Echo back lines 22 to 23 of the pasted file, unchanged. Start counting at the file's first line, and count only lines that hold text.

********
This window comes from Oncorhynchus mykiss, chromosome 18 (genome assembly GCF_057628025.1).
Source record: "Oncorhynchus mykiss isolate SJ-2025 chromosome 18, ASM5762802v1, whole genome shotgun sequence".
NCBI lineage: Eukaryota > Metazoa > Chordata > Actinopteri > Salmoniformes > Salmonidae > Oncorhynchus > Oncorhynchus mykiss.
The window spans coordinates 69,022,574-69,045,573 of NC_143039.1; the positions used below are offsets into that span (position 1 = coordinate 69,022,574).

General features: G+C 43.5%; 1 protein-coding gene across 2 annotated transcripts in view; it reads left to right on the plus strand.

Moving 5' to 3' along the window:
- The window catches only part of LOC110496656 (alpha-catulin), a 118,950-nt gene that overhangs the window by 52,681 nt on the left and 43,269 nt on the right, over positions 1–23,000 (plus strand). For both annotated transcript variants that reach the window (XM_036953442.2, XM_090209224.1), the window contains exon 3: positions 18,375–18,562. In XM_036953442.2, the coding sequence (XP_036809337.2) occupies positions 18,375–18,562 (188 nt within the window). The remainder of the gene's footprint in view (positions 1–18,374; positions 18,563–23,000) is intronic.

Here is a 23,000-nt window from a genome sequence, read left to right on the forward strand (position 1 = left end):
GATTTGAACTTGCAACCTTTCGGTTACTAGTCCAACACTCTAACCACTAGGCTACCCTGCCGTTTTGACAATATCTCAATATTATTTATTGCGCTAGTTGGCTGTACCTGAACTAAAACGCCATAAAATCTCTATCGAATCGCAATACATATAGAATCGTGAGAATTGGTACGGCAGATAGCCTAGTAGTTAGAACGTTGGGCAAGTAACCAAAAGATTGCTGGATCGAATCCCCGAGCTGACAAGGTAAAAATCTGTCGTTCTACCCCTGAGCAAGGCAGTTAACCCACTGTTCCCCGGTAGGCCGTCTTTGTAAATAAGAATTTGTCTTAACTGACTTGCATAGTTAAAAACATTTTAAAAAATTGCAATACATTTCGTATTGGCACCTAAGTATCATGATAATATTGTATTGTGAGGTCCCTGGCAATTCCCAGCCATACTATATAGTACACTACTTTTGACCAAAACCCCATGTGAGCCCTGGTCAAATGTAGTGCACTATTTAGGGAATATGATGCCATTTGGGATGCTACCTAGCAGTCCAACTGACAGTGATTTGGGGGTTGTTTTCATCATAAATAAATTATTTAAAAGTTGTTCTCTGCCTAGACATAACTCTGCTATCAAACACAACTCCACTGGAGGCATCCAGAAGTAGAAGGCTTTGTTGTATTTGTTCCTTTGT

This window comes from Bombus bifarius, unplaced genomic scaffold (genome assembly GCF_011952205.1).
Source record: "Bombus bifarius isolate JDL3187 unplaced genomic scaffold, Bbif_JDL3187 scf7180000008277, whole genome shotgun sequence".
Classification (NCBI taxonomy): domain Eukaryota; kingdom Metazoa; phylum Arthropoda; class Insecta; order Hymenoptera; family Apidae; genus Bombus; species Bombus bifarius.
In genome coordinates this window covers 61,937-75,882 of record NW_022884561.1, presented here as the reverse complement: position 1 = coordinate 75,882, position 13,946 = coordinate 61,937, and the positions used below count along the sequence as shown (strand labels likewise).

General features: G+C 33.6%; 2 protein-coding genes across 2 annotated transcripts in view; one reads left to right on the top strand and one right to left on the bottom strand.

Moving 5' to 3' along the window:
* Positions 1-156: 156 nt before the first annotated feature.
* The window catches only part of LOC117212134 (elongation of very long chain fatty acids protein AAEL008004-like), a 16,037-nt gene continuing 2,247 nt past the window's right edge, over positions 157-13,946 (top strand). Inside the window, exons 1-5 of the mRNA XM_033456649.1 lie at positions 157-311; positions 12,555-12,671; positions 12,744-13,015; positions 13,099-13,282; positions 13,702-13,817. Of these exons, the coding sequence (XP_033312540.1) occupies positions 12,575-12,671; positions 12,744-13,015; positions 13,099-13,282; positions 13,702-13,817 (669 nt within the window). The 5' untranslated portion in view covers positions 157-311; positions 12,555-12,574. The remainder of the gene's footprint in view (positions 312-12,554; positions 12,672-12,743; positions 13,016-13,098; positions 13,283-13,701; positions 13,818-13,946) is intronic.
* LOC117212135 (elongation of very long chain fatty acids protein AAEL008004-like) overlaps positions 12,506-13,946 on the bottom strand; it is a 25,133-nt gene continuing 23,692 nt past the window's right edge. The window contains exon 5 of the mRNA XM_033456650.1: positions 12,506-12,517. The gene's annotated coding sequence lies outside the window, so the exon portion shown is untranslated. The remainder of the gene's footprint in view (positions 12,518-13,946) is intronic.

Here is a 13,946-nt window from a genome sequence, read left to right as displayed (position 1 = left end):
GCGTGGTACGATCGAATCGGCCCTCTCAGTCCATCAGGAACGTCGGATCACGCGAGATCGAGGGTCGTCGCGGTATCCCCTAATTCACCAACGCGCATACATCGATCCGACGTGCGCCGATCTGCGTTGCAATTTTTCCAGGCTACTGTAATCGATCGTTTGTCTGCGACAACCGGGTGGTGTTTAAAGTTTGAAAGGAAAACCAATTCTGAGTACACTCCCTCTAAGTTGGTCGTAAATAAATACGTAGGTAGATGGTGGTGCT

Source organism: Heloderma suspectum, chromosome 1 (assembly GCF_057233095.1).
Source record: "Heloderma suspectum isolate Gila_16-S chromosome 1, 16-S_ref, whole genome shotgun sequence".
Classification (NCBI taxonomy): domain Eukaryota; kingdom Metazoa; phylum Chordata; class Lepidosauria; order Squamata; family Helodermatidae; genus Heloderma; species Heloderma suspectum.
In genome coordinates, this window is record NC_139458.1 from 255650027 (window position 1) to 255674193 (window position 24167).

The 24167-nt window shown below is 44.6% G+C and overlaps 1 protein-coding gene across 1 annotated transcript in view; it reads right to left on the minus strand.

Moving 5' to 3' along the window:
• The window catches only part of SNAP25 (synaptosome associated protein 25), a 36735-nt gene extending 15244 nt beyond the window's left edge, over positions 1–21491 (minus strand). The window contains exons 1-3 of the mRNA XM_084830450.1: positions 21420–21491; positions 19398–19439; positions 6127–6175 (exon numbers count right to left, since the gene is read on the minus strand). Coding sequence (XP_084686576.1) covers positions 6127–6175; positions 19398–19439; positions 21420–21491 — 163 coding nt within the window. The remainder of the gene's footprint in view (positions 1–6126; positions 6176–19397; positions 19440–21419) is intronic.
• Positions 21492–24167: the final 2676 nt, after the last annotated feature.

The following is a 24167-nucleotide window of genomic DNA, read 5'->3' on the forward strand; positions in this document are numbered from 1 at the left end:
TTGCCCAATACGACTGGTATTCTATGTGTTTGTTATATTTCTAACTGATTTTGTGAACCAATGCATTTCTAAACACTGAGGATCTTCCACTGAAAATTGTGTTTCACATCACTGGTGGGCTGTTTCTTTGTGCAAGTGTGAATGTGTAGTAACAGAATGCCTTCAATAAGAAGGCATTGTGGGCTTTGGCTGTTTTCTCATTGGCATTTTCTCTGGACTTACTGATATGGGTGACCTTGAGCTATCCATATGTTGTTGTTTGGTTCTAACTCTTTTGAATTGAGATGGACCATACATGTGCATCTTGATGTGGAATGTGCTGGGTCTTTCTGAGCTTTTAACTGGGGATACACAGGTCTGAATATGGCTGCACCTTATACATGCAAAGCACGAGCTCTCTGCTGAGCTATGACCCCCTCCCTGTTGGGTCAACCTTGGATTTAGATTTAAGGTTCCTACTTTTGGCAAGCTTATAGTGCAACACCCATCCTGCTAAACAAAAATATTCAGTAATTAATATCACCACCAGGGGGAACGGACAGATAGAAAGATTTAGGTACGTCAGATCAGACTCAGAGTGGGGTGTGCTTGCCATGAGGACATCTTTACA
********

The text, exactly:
Source record: "Heloderma suspectum isolate Gila_16-S chromosome 1, 16-S_ref, whole genome shotgun sequence".
Classification (NCBI taxonomy): domain Eukaryota; kingdom Metazoa; phylum Chordata; class Lepidosauria; order Squamata; family Helodermatidae; genus Heloderma; species Heloderma suspectum.